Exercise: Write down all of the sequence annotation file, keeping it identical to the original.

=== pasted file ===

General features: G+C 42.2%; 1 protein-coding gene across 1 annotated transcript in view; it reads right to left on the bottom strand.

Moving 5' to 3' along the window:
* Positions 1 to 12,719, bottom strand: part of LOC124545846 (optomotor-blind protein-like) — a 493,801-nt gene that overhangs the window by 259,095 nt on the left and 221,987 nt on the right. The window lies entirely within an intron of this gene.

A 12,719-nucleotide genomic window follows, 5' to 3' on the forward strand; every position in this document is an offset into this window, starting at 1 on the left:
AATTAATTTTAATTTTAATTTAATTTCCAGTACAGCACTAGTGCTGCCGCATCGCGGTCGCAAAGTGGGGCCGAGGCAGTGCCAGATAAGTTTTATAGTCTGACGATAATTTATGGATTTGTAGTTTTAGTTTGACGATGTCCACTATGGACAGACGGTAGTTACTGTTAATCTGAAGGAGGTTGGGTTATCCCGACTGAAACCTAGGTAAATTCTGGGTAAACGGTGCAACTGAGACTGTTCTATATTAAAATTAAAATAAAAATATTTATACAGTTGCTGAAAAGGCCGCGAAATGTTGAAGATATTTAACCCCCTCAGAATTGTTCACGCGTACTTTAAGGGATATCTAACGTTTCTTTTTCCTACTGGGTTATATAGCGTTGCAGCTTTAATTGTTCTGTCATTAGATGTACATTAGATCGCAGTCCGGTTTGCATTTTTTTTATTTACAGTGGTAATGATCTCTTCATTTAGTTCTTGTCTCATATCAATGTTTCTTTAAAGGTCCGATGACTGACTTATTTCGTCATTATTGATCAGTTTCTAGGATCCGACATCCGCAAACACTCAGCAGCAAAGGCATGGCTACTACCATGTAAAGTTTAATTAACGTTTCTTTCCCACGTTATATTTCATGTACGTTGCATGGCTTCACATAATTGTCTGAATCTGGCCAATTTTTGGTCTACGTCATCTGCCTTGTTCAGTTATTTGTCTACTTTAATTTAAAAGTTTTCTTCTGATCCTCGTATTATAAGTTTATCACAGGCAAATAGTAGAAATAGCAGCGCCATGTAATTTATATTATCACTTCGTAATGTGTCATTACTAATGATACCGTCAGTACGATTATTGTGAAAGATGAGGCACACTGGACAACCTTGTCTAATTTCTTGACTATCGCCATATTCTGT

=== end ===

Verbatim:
General features: G+C 42.2%; 1 protein-coding gene across 1 annotated transcript in view; it reads right to left on the bottom strand.

Moving 5' to 3' along the window:
* Positions 1 to 12,719, bottom strand: part of LOC124545846 (optomotor-blind protein-like) — a 493,801-nt gene that overhangs the window by 259,095 nt on the left and 221,987 nt on the right. The window lies entirely within an intron of this gene.

A 12,719-nucleotide genomic window follows, 5' to 3' on the forward strand; every position in this document is an offset into this window, starting at 1 on the left:
AATTAATTTTAATTTTAATTTAATTTCCAGTACAGCACTAGTGCTGCCGCATCGCGGTCGCAAAGTGGGGCCGAGGCAGTGCCAGATAAGTTTTATAGTCTGACGATAATTTATGGATTTGTAGTTTTAGTTTGACGATGTCCACTATGGACAGACGGTAGTTACTGTTAATCTGAAGGAGGTTGGGTTATCCCGACTGAAACCTAGGTAAATTCTGGGTAAACGGTGCAACTGAGACTGTTCTATATTAAAATTAAAATAAAAATATTTATACAGTTGCTGAAAAGGCCGCGAAATGTTGAAGATATTTAACCCCCTCAGAATTGTTCACGCGTACTTTAAGGGATATCTAACGTTTCTTTTTCCTACTGGGTTATATAGCGTTGCAGCTTTAATTGTTCTGTCATTAGATGTACATTAGATCGCAGTCCGGTTTGCATTTTTTTTATTTACAGTGGTAATGATCTCTTCATTTAGTTCTTGTCTCATATCAATGTTTCTTTAAAGGTCCGATGACTGACTTATTTCGTCATTATTGATCAGTTTCTAGGATCCGACATCCGCAAACACTCAGCAGCAAAGGCATGGCTACTACCATGTAAAGTTTAATTAACGTTTCTTTCCCACGTTATATTTCATGTACGTTGCATGGCTTCACATAATTGTCTGAATCTGGCCAATTTTTGGTCTACGTCATCTGCCTTGTTCAGTTATTTGTCTACTTTAATTTAAAAGTTTTCTTCTGATCCTCGTATTATAAGTTTATCACAGGCAAATAGTAGAAATAGCAGCGCCATGTAATTTATATTATCACTTCGTAATGTGTCATTACTAATGATACCGTCAGTACGATTATTGTGAAAGATGAGGCACACTGGACAACCTTGTCTAATTTCTTGACTATCGCCATATTCTGT